Tuesday, March 08, 2005

THE ELEPHANT, THE BLIND MAN SAID, IS VERY LIKE A RACE-KILLING SOCIALISTIC FALLACY. Well, with Stanley Kurtz providing the link, I sorta had a feeling this guy'd be trouble. Like classic Kurtz, Pavel Kohout is on about the withering white race, and how social security schemes are to blame.

But I stood up and took notice when Kohout quoted a citizen who recounts the declining standards of American middle-class life in the late 20th Century:
I am the son of a Pittsburgh steelworks worker. I was born at the end of the Second World War. I have three sisters. Our mother never went to work... yet they could afford to own a house, and our father used to buy a new car once every three or four years. My parents paid for my university education and bought me my first car when I was twenty. We were by all standards part of the middle class, and I was proud of my parents' achievement. (...) Today both my parents have to go to work in order to maintain a middle-class living standard, due to the increase in taxation that has occurred in the past half-century...
And I said, "Hell yeah! Of course the little guy used to get a bigger piece of the pie; unions (of the sort a "Pittsburgh steelworks worker" would know) were strong; America had enough money to accommodate them, and enough left over to keep making the best stuff in the world, and to make it available to a broad range of its citizens. And to help keep it all humming, the rich were heavily taxed.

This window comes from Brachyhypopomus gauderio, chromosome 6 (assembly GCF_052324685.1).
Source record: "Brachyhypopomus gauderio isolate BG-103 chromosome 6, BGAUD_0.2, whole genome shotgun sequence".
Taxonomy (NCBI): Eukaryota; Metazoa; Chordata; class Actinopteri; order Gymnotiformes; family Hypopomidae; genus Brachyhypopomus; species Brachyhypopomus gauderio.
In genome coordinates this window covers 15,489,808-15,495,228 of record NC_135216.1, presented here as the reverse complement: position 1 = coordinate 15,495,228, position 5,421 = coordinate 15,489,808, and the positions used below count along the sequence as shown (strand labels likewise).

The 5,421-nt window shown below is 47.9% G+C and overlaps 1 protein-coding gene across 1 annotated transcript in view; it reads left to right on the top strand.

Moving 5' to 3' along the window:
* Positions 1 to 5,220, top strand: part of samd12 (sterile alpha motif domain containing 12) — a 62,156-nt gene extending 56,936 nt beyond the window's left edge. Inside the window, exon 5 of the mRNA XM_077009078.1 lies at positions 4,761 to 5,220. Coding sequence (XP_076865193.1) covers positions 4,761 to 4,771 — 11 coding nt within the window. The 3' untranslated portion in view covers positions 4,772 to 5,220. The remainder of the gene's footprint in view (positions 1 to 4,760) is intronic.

"Now America is grotesquely in debt; we make crap and import everything; we work, man and wife, like dogs just to keep up; and the rich contribute hardly at all, on the theory that the freeing of their capital leads to 'economic growth' -- and there has indeed been growth in their pesonal and corporate budgets, real estate holdings, and general ability to escape economic responsibilities and leave them to everyone else. So the rest of us get less and less of the pie, and more and more of the bite."

Well, that's what it stirred in me. Here's what it stirred in Kohout:
The tax burden in the United Stated has indeed grown significantly over the past 50 years. The birth rate has been falling proportionately, although not to the critical level that is now current in Europe. The birth rate in the US is nearing the replacement level...
I am fast approaching the point where the expression "What planet are they from?" is no longer figurative.

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